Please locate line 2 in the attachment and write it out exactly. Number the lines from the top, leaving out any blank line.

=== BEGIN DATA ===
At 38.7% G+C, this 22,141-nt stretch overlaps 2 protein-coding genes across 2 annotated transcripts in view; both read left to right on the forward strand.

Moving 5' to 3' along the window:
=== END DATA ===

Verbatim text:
Moving 5' to 3' along the window: